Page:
Islamic Auditing and Conventional Banking
Auditing is an examination and verification of a company’s financial and accounting records and supporting documents by a professional, such as a Certified Public Accountant. According to AlBaraka, Islamic bank is an institution that mobilizes financial resources and invests that money in an attempt to achieve pre-determined islamically – acceptable social and financial objectives. Both mobilization and investment of money should be conducted in accordance with the principles of Islamic Sha’riah whereas according to Ustaz Hj Zaharuddin (2007) stated that conventional bank operates based on debtor-creditor relationships.
For example, it is between depositors (creditor) and bank (debtor); and borrowers (debtor) and the bank (creditor). Conventional bank maximize profit by charging interest to customers. On the other hand, Basu (2006) defines Audit report as “… the document to which auditor convey his opinion about the fairness of the financial statements”. The audit report is one of the vital parts of communication used by auditors. The nature of the report must be clear and concise enough to be disclosed and communicated as its represents the auditor’s credibility as well as the degree of responsibility being undertake.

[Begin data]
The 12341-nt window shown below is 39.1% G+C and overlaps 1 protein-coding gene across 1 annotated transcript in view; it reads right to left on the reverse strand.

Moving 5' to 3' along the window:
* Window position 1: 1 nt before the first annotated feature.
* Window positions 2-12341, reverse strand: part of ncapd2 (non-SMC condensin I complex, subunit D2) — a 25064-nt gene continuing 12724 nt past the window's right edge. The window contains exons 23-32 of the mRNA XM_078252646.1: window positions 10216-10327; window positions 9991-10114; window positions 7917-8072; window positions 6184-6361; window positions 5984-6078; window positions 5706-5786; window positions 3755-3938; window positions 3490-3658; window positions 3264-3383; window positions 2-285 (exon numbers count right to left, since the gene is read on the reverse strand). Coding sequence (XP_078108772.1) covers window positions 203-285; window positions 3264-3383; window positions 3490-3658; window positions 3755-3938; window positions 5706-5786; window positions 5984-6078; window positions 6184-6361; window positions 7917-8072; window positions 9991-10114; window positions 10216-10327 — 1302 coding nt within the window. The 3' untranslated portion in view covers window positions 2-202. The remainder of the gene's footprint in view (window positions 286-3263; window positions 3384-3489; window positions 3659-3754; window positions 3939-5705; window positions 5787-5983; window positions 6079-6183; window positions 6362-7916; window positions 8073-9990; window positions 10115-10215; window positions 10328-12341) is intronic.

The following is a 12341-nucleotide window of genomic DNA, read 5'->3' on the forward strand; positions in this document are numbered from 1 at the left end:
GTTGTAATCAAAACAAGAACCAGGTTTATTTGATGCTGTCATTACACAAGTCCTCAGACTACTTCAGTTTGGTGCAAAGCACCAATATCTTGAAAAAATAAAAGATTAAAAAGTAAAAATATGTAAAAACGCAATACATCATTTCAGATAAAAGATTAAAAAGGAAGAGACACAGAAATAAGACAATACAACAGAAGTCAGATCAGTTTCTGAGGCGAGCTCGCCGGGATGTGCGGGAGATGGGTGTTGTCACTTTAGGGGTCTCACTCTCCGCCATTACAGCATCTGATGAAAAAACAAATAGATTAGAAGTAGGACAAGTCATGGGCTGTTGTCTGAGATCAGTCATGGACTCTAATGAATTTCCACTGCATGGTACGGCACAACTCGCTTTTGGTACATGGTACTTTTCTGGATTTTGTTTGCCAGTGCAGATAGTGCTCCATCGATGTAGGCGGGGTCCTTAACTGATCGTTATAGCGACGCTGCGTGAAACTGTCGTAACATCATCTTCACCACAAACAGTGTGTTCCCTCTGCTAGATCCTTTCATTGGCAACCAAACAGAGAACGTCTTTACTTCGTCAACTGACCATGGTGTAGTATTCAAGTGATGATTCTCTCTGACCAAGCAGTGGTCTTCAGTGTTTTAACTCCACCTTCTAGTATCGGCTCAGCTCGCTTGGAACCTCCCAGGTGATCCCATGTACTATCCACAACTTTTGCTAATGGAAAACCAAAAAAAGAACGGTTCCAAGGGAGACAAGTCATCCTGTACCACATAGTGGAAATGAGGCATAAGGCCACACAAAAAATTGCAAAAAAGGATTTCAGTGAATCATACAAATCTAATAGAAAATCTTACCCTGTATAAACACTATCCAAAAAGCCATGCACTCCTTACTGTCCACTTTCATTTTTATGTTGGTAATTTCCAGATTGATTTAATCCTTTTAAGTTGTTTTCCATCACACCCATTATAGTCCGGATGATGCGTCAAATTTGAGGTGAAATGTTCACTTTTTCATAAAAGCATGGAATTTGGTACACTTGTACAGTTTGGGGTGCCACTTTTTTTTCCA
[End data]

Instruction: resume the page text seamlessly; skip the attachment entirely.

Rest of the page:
Often the role of conventional auditor is to come up with a report examining the credibility of the financial statements and whether the financial statements are prepared in accordance with an applicable and relevant auditing standard. However, when referring to the auditor’s report of Islamic Bank or the Sha’riah supervisory report of an Islamic Bank, the scope of auditor’s report will be extended. This is because auditors for Islamic banks must also attest the compliance of the bank practice to that